Vehicle Residual Values Rise as Automakers Reduce Incentive Spending

As automakers rein in production to contain costs, the projected residual value of today’s vehicles has risen significantly. The estimated, future residual values of Ford Motor Company and General Motors Company vehicles have created an opportunity for the Detroit automakers to be more competitive with their leasing options.

Lower incentives and the current shortage of used vehicles have also driven the residual value of Toyota Motor Sales U.S.A. and Honda Motor Company vehicles higher in recent months.

According to Automotive Lease Guide, residual values of Ford and GM vehicles averaged less than 40% just five years ago. The Guide projects that 2010 Ford and GM vehicles will retain more than 40% of their original sticker prices after three years. Automotive Lease Guide estimates the average residual value of 2010 Ford trucks to be 43.4% after three years. Ford cars are projected to retain 48.8% of their original value after 36 months.

In addition to Honda and Toyota, a number of other Asian automakers, including Hyundai, Mazda, Kia, Mitsubishi, Subaru and Mazda have also seen increases in the residual values of their autos.

Automotive Lease Guide’s residual values are projections of what a particular vehicle in average condition will be worth at auction at the conclusion of a 36-month lease and are expressed as a percentage of the auto’s original price.

Residual values for 2010 Toyota vehicles remain flat compared with five years ago, at 51% while the residual value of Honda autos rose 2.3 percentage points to 53.7% over the last five years.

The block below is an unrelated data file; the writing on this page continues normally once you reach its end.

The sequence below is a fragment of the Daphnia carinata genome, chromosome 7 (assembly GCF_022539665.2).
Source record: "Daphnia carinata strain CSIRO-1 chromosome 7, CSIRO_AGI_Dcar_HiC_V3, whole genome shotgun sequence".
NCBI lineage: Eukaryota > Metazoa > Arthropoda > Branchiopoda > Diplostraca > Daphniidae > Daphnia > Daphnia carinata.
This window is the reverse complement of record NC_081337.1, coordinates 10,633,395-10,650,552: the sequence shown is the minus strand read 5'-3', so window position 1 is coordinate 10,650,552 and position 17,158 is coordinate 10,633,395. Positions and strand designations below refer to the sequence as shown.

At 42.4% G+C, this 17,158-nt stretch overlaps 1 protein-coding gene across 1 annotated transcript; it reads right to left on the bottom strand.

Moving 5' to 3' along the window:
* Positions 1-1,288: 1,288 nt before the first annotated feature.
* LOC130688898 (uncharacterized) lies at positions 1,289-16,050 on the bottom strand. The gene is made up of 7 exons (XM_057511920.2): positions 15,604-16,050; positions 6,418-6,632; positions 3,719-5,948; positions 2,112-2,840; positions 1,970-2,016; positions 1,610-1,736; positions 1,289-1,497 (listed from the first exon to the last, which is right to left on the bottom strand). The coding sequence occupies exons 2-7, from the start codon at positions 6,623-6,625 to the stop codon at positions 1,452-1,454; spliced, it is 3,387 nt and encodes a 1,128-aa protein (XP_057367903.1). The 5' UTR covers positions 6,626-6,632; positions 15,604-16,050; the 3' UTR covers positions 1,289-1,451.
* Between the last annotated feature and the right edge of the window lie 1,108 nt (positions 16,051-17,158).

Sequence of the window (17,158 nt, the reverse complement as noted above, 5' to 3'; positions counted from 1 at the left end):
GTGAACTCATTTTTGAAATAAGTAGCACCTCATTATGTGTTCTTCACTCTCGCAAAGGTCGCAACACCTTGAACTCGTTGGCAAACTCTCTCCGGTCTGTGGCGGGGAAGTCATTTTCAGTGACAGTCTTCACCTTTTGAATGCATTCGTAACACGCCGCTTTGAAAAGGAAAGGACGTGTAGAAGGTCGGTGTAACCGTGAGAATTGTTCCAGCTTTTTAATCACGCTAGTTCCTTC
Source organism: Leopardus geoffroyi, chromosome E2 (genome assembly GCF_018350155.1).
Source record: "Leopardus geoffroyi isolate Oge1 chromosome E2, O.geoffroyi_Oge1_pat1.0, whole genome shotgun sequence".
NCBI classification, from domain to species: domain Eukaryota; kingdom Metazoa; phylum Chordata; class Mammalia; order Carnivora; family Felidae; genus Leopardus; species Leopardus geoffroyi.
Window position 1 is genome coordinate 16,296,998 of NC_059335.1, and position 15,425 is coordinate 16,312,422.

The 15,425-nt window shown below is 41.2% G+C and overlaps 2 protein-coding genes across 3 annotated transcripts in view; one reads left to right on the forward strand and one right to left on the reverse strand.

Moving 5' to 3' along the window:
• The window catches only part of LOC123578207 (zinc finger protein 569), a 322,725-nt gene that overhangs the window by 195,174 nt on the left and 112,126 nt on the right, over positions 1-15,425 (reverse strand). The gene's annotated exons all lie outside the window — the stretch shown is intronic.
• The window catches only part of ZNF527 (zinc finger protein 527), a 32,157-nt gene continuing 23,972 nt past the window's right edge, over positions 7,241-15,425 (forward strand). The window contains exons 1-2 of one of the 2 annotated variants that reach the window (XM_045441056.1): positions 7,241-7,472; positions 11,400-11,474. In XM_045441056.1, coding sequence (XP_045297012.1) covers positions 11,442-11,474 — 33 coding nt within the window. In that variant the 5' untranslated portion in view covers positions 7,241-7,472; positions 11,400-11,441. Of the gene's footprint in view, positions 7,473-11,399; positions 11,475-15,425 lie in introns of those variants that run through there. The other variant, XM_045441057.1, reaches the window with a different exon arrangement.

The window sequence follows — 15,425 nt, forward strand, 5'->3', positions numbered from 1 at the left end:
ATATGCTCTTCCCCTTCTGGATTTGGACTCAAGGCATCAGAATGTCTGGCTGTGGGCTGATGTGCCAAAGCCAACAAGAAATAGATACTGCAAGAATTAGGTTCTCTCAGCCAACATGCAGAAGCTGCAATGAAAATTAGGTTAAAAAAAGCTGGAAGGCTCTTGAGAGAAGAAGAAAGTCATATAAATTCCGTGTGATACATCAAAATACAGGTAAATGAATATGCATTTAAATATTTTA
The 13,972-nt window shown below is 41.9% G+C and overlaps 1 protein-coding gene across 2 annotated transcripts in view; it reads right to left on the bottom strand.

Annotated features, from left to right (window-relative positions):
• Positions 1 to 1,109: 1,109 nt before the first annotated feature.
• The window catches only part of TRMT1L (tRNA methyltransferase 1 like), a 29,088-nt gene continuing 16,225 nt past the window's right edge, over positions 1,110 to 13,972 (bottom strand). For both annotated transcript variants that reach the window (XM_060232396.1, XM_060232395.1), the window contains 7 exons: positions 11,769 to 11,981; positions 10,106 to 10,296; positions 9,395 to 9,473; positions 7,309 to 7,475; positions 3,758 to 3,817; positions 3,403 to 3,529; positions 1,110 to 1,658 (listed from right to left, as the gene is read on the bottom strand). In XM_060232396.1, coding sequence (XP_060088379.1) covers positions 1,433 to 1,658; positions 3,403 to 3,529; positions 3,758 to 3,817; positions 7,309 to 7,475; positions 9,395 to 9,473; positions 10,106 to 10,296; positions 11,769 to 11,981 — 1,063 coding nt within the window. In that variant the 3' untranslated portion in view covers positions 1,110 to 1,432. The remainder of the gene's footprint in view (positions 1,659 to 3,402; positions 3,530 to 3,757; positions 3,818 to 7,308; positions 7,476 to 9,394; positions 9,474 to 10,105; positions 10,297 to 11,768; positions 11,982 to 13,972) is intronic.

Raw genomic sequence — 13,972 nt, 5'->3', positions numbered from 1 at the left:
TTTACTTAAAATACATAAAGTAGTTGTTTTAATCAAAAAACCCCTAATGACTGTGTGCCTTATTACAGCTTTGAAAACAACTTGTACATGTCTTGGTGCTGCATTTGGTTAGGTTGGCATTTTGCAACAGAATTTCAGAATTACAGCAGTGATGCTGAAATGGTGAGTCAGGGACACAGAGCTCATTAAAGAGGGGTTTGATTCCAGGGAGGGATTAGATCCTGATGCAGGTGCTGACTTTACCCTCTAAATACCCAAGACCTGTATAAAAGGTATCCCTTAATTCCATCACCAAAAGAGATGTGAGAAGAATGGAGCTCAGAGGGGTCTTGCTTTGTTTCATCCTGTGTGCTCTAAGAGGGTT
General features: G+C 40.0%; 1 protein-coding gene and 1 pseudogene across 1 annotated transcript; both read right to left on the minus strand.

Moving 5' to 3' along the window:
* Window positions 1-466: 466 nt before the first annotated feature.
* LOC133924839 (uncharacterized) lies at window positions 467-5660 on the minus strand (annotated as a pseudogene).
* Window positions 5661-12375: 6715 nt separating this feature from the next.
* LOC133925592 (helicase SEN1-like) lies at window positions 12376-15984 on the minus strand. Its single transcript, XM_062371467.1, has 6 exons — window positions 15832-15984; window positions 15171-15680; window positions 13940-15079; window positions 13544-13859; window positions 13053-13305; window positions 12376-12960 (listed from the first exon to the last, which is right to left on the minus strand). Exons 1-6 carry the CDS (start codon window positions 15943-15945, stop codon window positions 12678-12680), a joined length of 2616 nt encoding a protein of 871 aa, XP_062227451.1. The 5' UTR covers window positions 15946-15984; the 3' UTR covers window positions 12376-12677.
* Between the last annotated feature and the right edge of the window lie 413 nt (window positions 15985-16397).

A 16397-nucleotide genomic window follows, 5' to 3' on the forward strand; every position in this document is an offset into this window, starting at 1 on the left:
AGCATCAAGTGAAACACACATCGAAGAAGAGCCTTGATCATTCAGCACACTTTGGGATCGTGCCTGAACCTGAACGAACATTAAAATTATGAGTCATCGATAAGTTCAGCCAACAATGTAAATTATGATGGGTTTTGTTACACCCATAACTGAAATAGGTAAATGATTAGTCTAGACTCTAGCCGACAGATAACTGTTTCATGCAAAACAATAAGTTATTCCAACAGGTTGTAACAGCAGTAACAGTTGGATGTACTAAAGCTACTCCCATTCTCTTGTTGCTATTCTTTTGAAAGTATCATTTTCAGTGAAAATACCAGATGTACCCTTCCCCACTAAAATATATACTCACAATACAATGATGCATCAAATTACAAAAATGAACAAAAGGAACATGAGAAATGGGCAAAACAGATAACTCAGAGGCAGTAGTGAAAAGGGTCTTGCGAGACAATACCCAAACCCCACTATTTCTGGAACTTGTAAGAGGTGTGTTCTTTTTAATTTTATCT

While residual values for Ford and GM products have risen, Chrysler Group’s lack of new products has apparently kept its residual values low. Automotive Lease Guide’s chief economist Matt Traylen said new products are a key factor in strengthening residual values. . “New models always have a price bump. The average is a 7 or 8 percentage-point bump for an all-new model compared with the old one,” he said.

Chrysler’s 2010 vehicles have the auto industry’s lowest projected aggregate residual values; just 39.4% after three years and 2.1 percentage points lower than five years ago. For Dodge, however, the story is quite different. Excluding Ram trucks, the Dodge brand has seen residual values soar 8.2 percentage points to 41.8% over 36 months.

In recent years, residual prices for Detroit’s Big 3 automakers has been lower, when compared to their Asian and European counterparts, because of the higher incentives they offered. For consumers, that has typically translated into higher lease payments since a large percentage of lenders use the Auto Lease Guide’s projections when calculating their monthly lease payments.

According to, Ford’s incentive spending in April was down an average of $359 per vehicle compared with a year earlier. Incentive spending for General Motors and Chrysler was down $769 and $1,053 respectively.

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